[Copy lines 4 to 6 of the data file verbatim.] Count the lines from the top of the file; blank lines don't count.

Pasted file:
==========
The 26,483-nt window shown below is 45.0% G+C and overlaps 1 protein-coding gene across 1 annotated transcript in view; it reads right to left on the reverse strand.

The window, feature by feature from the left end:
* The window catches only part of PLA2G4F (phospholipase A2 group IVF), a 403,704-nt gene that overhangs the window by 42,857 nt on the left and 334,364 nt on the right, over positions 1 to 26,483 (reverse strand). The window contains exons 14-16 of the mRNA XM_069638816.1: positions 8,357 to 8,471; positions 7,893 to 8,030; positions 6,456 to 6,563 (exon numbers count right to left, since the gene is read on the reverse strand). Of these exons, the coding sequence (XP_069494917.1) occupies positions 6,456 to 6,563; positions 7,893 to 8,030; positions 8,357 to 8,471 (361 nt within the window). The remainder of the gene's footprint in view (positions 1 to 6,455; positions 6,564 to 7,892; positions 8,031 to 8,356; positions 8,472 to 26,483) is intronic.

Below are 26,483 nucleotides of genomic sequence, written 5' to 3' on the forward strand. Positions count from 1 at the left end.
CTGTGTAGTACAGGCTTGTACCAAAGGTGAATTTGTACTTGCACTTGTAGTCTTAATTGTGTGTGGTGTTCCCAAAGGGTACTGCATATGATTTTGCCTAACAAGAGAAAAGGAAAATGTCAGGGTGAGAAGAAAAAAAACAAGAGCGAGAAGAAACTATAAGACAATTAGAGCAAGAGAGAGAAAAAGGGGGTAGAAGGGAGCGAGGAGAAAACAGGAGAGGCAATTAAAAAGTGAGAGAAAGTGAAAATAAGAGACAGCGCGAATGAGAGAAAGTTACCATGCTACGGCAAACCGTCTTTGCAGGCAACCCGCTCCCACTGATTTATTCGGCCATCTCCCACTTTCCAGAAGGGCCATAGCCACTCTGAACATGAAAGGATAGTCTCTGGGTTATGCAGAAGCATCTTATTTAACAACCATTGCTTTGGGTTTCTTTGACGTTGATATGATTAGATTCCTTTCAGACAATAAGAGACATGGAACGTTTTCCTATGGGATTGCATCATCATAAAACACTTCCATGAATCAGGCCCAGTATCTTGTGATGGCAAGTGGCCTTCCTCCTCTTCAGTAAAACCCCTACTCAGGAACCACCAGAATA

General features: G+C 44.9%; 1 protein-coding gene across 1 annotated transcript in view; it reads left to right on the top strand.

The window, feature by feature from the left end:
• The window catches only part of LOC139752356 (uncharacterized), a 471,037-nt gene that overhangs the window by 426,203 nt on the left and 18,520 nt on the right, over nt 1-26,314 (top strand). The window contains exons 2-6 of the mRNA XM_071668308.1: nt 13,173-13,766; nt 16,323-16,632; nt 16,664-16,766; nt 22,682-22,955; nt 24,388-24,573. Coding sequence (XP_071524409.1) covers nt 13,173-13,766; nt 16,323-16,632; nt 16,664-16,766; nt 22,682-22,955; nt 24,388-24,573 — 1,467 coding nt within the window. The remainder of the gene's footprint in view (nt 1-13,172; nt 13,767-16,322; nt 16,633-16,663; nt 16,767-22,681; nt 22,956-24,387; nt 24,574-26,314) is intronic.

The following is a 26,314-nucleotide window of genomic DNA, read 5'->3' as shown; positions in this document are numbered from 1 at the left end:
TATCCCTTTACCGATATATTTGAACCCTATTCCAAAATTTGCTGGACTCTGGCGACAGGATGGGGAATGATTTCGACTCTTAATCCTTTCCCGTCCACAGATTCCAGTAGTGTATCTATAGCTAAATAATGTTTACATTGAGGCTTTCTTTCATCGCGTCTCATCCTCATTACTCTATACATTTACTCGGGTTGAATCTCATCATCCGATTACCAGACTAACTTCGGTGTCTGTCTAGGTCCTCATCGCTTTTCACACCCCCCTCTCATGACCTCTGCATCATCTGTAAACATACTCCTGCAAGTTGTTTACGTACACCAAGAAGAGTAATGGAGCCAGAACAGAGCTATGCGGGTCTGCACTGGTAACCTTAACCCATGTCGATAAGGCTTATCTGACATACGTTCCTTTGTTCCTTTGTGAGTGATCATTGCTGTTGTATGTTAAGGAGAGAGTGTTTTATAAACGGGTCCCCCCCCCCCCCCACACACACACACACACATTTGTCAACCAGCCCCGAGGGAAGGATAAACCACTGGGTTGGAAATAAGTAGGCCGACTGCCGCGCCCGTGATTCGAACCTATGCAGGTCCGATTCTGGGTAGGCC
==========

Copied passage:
Below are 26,483 nucleotides of genomic sequence, written 5' to 3' on the forward strand. Positions count from 1 at the left end.
CTGTGTAGTACAGGCTTGTACCAAAGGTGAATTTGTACTTGCACTTGTAGTCTTAATTGTGTGTGGTGTTCCCAAAGGGTACTGCATATGATTTTGCCTAACAAGAGAAAAGGAAAATGTCAGGGTGAGAAGAAAAAAAACAAGAGCGAGAAGAAACTATAAGACAATTAGAGCAAGAGAGAGAAAAAGGGGGTAGAAGGGAGCGAGGAGAAAACAGGAGAGGCAATTAAAAAGTGAGAGAAAGTGAAAATAAGAGACAGCGCGAATGAGAGAAAGTTACCATGCTACGGCAAACCGTCTTTGCAGGCAACCCGCTCCCACTGATTTATTCGGCCATCTCCCACTTTCCAGAAGGGCCATAGCCACTCTGAACATGAAAGGATAGTCTCTGGGTTATGCAGAAGCATCTTATTTAACAACCATTGCTTTGGGTTTCTTTGACGTTGATATGATTAGATTCCTTTCAGACAATAAGAGACATGGAACGTTTTCCTATGGGATTGCATCATCATAAAACACTTCCATGAATCAGGCCCAGTATCTTGTGATGGCAAGTGGCCTTCCTCCTCTTCAGTAAAACCCCTACTCAGGAACCACCAGAATA

General features: G+C 44.9%; 1 protein-coding gene across 1 annotated transcript in view; it reads left to right on the top strand.